When the time comes to price your home for sale, you may be tempted to start with the price you originally paid, add in a markup to reflect the various upgrades or repairs you made, and wait for the bids to roll in. Unfortunately, this strategy is not likely to be a successful one in today’s market. With many home sellers having to compete with foreclosures and overall low prices, College Station and Bryan home sellers need to – above all – price their homes aggressively.
So where to begin? Many people determine their asking price by a combination of comparing to their neighbors’ homes and taking into account the sq. footage of their own home. Say your next door neighbor recently sold their home for $115.00 per sq. foot. You may be stuck on the idea that your home is surely nicer and therefore deserves at least $115-$120 per sq. foot. But in today’s market, what is considerably more important than price per sq. foot is the overall price and deal on your home.
Whether you realize it or not, where you set the price on your home limits the number of potential buyers who will be interested. If your home is set at $405,000, you are most likely courting buyers who are looking in the $400,000-$500,000 range. But bear in mind, your home is on the low end of this spectrum. You could have one of the lesser desired homes in this price range! If you decided to instead price it at $399,000, smart buyers will realize that it is a killer deal – whether they are searching in the $300,000-$400,000 or the $400,000-$500,000 range.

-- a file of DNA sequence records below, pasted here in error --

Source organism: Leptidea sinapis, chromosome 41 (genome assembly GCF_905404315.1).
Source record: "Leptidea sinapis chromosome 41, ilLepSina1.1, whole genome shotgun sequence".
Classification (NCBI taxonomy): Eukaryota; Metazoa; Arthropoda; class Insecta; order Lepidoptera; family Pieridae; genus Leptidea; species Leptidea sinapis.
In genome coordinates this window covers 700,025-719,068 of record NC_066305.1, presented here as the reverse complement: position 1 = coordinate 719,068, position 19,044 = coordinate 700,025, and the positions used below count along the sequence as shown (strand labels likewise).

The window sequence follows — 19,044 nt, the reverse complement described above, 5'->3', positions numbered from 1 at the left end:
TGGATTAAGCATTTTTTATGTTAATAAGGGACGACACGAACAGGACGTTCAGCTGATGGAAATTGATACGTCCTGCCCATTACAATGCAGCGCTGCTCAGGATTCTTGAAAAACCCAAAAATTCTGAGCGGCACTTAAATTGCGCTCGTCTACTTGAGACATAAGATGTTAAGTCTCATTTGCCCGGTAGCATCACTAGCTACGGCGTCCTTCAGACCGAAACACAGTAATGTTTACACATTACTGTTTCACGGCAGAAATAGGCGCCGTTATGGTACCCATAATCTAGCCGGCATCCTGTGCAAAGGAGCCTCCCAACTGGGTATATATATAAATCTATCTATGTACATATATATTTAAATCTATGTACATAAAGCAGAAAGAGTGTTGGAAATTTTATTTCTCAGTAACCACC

If you have already listed your home and it has been sitting on the market for more than 60 days, this is a good indicator that your asking price is too high. And while no seller really wants to reduce their asking price, if you want to sell in this market, it can be a necessary action. In fact, many people with homes on the College Station and Bryan markets already are slashing prices to catch buyers’ attention.
So what kind of reduction should you consider? Sellers naturally want to reduce the list price by as little as possible. But bringing down a $175,000 house by $2,000 is a trinket that will hardly register with most potential buyers. Selling in this market equates to bigger necessary reductions. The current rules of thumb: if you are selling in the $100,000-200,000 range you should consider reducing the list price by $10,000. Selling in the $200,000-350,000 range generally requires a reduction of $25,000 to get noticed. If you are above the $350,000 mark, you will want to consider a reduction of $50,000. And anything above $600,000 could potentially be reduced by up to $100,000.
Though this is not what most sellers wish to hear, and it is not always the case, it is a fact of today’s real estate environment. It boils down to this: a seller does not want to keep chasing the market down, reducing a home’s price little by little and chasing buyers in the process. If you truly wish to sell quickly you must follow this rule. Pricing aggressively will most likely get you more bids, and in the end, this could raise your final price.
Having to price and reduce so aggressively to court buyers isn’t always the case for sellers. But in our current state, it helps to price correctly. If you would like to discuss the pricing or selling of your home, please feel free to contact me. And as always, continue to check back for expert real estate advice!